Tag Archives: Dodgers

Biggest trade in history? Definitely a monstrous salary dump on the Dodgers


Actually, this really might be the biggest trade in history, at least looking at the dollar amounts involved.

I think the Red Sox fleeced the Dodgers into buying in to the biggest salary dump in sports history. Get this, the Red Sox just unloaded $260 million worth of contracts on the Dodgers, basically in exchange for two hot pitching prospects.

My take on it, the Dodgers got swindled here and will live to regret this trade. They are saddled with $31 million for the next two years to Josh Beckett, who has always been maddeningly inconsistent, never stays healthy and is 5-11 this year with an ERA of 5.23.

The Dodgers get Carl Crawford, who is owed $100 million over the next five years, never did anything in two years in Boston and just had elbow tendon replacement surgery and may not play next year until June or July.

They get Adrian Gonzalez, which was a bit of a bummer. But, truth be told, Gonzalez was a *bit* of a letdown in Boston … a bit. He was definitely not putting up big power numbers, at least not the numbers Boston expected. Gonzalez this year was on pace for only 20 or 21 home runs this year after only 27 last year. His OPS this year was only .812 and his slugging percentage was .469 — those are NOT $21 million a year numbers. He averaged 34 home runs a year for four years in San Diego, and that is a pitcher-friendly park. Truth be told, he had a big drop-off in power in Boston (his batting average was a solid .321, but BA is an overrated statistic.).

This year alone, the Dodgers just got saddled with $56 million in salary for these three guys. The Red Sox just dumped about 1/3 of their payroll. If they can find a way to get rid of the dead weight of John Lackey ($18 million a year, geesh!), that could open up all kinds of possibilities.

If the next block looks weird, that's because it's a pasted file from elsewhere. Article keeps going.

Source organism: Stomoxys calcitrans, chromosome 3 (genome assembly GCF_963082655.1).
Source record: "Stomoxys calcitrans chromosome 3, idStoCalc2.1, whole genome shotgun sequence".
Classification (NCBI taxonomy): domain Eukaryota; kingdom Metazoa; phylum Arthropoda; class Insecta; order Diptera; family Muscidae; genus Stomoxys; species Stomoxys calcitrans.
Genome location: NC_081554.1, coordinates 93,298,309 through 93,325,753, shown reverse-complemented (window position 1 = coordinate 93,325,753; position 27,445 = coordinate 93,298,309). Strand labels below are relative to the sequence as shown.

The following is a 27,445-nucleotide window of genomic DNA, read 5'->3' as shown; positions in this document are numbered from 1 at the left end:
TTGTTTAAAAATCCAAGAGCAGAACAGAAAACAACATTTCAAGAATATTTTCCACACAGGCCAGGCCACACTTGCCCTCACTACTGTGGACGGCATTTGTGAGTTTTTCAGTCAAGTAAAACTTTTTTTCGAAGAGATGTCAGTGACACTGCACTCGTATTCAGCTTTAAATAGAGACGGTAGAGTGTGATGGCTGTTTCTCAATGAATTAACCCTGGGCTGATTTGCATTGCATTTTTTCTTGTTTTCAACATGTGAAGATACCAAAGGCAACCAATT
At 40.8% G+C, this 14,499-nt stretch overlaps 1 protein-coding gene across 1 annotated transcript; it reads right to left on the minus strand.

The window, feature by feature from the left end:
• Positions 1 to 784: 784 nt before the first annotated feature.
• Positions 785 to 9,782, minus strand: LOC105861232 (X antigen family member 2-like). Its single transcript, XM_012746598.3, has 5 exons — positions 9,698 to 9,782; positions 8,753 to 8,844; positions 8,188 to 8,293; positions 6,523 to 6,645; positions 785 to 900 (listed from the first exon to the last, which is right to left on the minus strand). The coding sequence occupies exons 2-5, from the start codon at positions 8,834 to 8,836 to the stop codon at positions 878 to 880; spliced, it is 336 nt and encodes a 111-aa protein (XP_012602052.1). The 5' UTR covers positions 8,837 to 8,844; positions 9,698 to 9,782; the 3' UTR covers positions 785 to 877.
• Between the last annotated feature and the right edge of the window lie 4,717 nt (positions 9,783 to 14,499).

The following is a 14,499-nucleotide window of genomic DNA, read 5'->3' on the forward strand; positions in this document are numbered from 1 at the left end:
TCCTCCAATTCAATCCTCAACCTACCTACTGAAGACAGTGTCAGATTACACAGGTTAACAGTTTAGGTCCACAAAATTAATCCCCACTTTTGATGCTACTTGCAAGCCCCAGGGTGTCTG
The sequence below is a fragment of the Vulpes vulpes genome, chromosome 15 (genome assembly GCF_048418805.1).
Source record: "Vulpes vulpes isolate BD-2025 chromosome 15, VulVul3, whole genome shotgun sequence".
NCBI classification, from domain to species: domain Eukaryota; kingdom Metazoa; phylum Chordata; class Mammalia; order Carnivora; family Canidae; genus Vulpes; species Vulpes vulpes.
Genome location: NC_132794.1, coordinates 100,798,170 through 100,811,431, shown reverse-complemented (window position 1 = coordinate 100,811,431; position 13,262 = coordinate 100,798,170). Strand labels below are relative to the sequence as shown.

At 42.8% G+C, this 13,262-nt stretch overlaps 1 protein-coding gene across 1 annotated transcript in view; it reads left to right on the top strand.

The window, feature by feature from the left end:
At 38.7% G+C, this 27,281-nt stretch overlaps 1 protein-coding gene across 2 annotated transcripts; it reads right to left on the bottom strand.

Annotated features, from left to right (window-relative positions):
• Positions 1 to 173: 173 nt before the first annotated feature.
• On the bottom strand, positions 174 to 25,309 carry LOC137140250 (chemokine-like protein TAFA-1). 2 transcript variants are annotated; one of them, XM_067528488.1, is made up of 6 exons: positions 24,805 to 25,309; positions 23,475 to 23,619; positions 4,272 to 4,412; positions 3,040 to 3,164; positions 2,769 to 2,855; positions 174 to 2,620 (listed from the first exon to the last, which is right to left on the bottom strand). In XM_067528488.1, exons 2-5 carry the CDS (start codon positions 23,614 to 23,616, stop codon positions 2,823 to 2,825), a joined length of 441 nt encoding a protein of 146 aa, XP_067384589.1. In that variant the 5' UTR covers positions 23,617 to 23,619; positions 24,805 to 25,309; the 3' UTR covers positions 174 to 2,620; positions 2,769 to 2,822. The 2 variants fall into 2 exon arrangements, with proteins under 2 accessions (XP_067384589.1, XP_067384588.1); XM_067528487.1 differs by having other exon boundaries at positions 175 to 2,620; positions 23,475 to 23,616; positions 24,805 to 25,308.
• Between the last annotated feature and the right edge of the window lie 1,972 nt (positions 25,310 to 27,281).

I think it became time for the Red Sox to retool. What they were doing wasn’t working. They had the third-highest payroll in baseball and had a losing record, after missing the postseason with the second-highest payroll the previous two years. They have offence, but their pitching is terrible, and they lose too many games 9-8 (in fact, the other night, they lost a game 13-12). Beckett was a big part of that problem (as is Lackey and Dice-K). Too much money for crappy, injured pitchers. Just proves to me that it’s a mistake to throw a ton of longterm money at free agent pitchers. Look at Philadelphia and Cliff Lee and Roy Halladay.

People rail about the Red Sox and their money, but truth be told, they have a long history of splurging a lot of money on bad free agents — other than Curt Schilling and Manny Ramirez, can you name one Red Sox free agent who was really worth it? They have a long and sordid history of terrible signings — Dice-K, Matt Clements, Julio Lugo, J.D. Drew, John Lackey and many more.

Meanwhile, the Dodgers have new, aggressive ownership and are looking to make a big splash. Good luck to them. Gonzalez may work out great for them, but they are going to regret being saddled with Crawford and Beckett’s contracts, I guarantee it.

I think what the trade turned into was the Red Sox were in disbelief that the Dodgers were willing to take the terrible Beckett and Crawford contracts off their hands … and that all they had to give up was Gonzalez and his fat $21 million to get rid of that other $35 million of dead money.

The Red Sox get two solid (and cheap) pitching prospects — Rubby De La Rosa (who will pitch right away) and Allen Webster, who will probably stay in the minors this year. They also get a schmoe, James Loney, but that’s just to fill Gonzalez’s roster spot. The Red Sox desperately need to fix their pitching (23rd in ERA), did not do it in the off-season, and this is hopefully step one in getting a decent staff put back together again.

The Red Sox also free up a ton of money to re-sign free agents Jacoby Ellsbury and David Ortiz, or possibly go after Josh Hamilton. Hamilton would like command a deal similar to Pujols — something on the order of $250 million over eight years.

If the Red Sox get rid of Bobby Valentine, almost guaranteed, there might be hope yet for them to pull out of this tailspin next year.